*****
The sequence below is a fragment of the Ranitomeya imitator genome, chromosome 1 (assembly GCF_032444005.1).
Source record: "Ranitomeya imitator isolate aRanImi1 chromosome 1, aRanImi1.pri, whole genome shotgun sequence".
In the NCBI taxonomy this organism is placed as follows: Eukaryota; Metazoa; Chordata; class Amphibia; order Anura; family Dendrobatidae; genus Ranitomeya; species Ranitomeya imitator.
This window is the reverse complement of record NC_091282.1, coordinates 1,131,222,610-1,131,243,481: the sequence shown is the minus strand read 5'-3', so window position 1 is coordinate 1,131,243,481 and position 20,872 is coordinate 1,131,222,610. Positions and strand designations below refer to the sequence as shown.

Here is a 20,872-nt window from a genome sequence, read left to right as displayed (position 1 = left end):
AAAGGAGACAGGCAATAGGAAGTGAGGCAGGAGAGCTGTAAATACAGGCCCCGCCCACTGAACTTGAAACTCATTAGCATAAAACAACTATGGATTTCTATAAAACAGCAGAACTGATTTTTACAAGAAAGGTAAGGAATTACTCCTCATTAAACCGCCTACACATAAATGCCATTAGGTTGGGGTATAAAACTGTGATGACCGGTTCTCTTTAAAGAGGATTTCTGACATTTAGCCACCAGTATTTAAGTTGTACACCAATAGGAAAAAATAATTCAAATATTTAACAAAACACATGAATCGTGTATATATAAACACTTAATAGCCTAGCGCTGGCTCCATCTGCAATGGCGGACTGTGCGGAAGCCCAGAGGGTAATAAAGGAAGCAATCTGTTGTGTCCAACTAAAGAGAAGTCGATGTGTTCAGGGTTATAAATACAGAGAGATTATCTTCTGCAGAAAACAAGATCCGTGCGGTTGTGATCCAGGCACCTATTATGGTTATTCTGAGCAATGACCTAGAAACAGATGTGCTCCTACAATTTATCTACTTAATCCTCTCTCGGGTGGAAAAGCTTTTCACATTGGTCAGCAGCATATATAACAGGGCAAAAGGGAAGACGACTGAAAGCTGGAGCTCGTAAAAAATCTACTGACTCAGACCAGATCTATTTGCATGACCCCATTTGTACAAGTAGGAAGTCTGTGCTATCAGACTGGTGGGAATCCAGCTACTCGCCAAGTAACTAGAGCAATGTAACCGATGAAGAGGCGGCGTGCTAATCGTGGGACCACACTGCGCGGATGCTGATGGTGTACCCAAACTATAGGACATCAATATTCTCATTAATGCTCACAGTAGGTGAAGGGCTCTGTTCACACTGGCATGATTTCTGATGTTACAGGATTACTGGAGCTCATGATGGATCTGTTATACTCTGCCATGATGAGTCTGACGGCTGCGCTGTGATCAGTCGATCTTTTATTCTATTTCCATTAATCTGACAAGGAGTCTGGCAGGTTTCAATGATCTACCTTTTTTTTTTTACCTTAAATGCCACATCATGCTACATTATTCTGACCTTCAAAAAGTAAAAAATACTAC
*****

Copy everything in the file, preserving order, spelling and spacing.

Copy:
The sequence below is a fragment of the Ranitomeya imitator genome, chromosome 1 (assembly GCF_032444005.1).
Source record: "Ranitomeya imitator isolate aRanImi1 chromosome 1, aRanImi1.pri, whole genome shotgun sequence".
In the NCBI taxonomy this organism is placed as follows: Eukaryota; Metazoa; Chordata; class Amphibia; order Anura; family Dendrobatidae; genus Ranitomeya; species Ranitomeya imitator.
This window is the reverse complement of record NC_091282.1, coordinates 1,131,222,610-1,131,243,481: the sequence shown is the minus strand read 5'-3', so window position 1 is coordinate 1,131,243,481 and position 20,872 is coordinate 1,131,222,610. Positions and strand designations below refer to the sequence as shown.

Here is a 20,872-nt window from a genome sequence, read left to right as displayed (position 1 = left end):
AAAGGAGACAGGCAATAGGAAGTGAGGCAGGAGAGCTGTAAATACAGGCCCCGCCCACTGAACTTGAAACTCATTAGCATAAAACAACTATGGATTTCTATAAAACAGCAGAACTGATTTTTACAAGAAAGGTAAGGAATTACTCCTCATTAAACCGCCTACACATAAATGCCATTAGGTTGGGGTATAAAACTGTGATGACCGGTTCTCTTTAAAGAGGATTTCTGACATTTAGCCACCAGTATTTAAGTTGTACACCAATAGGAAAAAATAATTCAAATATTTAACAAAACACATGAATCGTGTATATATAAACACTTAATAGCCTAGCGCTGGCTCCATCTGCAATGGCGGACTGTGCGGAAGCCCAGAGGGTAATAAAGGAAGCAATCTGTTGTGTCCAACTAAAGAGAAGTCGATGTGTTCAGGGTTATAAATACAGAGAGATTATCTTCTGCAGAAAACAAGATCCGTGCGGTTGTGATCCAGGCACCTATTATGGTTATTCTGAGCAATGACCTAGAAACAGATGTGCTCCTACAATTTATCTACTTAATCCTCTCTCGGGTGGAAAAGCTTTTCACATTGGTCAGCAGCATATATAACAGGGCAAAAGGGAAGACGACTGAAAGCTGGAGCTCGTAAAAAATCTACTGACTCAGACCAGATCTATTTGCATGACCCCATTTGTACAAGTAGGAAGTCTGTGCTATCAGACTGGTGGGAATCCAGCTACTCGCCAAGTAACTAGAGCAATGTAACCGATGAAGAGGCGGCGTGCTAATCGTGGGACCACACTGCGCGGATGCTGATGGTGTACCCAAACTATAGGACATCAATATTCTCATTAATGCTCACAGTAGGTGAAGGGCTCTGTTCACACTGGCATGATTTCTGATGTTACAGGATTACTGGAGCTCATGATGGATCTGTTATACTCTGCCATGATGAGTCTGACGGCTGCGCTGTGATCAGTCGATCTTTTATTCTATTTCCATTAATCTGACAAGGAGTCTGGCAGGTTTCAATGATCTACCTTTTTTTTTTTACCTTAAATGCCACATCATGCTACATTATTCTGACCTTCAAAAAGTAAAAAATACTAC